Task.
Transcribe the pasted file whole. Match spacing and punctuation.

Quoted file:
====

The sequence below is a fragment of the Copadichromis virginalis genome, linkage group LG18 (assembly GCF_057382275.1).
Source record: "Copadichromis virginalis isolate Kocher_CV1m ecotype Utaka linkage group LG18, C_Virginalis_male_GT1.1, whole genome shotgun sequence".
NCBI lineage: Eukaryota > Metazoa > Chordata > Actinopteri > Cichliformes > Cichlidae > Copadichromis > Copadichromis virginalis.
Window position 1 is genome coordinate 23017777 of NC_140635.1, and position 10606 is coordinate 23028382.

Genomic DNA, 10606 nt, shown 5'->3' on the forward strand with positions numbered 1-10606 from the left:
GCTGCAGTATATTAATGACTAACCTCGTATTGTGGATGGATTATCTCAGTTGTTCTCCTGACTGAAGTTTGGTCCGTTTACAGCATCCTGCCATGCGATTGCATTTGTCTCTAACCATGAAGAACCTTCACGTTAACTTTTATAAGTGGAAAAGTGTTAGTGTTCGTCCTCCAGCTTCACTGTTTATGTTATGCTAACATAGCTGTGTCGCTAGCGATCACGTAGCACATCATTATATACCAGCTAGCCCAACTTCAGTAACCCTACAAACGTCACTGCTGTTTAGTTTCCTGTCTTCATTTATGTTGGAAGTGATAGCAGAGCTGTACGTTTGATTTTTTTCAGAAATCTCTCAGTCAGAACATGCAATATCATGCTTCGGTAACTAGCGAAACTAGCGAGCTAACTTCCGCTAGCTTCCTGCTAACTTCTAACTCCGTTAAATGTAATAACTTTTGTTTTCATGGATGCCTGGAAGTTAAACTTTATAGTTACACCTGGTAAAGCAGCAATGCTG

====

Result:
The sequence below is a fragment of the Copadichromis virginalis genome, linkage group LG18 (assembly GCF_057382275.1).
Source record: "Copadichromis virginalis isolate Kocher_CV1m ecotype Utaka linkage group LG18, C_Virginalis_male_GT1.1, whole genome shotgun sequence".
NCBI lineage: Eukaryota > Metazoa > Chordata > Actinopteri > Cichliformes > Cichlidae > Copadichromis > Copadichromis virginalis.
Window position 1 is genome coordinate 23017777 of NC_140635.1, and position 10606 is coordinate 23028382.

Genomic DNA, 10606 nt, shown 5'->3' on the forward strand with positions numbered 1-10606 from the left:
GCTGCAGTATATTAATGACTAACCTCGTATTGTGGATGGATTATCTCAGTTGTTCTCCTGACTGAAGTTTGGTCCGTTTACAGCATCCTGCCATGCGATTGCATTTGTCTCTAACCATGAAGAACCTTCACGTTAACTTTTATAAGTGGAAAAGTGTTAGTGTTCGTCCTCCAGCTTCACTGTTTATGTTATGCTAACATAGCTGTGTCGCTAGCGATCACGTAGCACATCATTATATACCAGCTAGCCCAACTTCAGTAACCCTACAAACGTCACTGCTGTTTAGTTTCCTGTCTTCATTTATGTTGGAAGTGATAGCAGAGCTGTACGTTTGATTTTTTTCAGAAATCTCTCAGTCAGAACATGCAATATCATGCTTCGGTAACTAGCGAAACTAGCGAGCTAACTTCCGCTAGCTTCCTGCTAACTTCTAACTCCGTTAAATGTAATAACTTTTGTTTTCATGGATGCCTGGAAGTTAAACTTTATAGTTACACCTGGTAAAGCAGCAATGCTG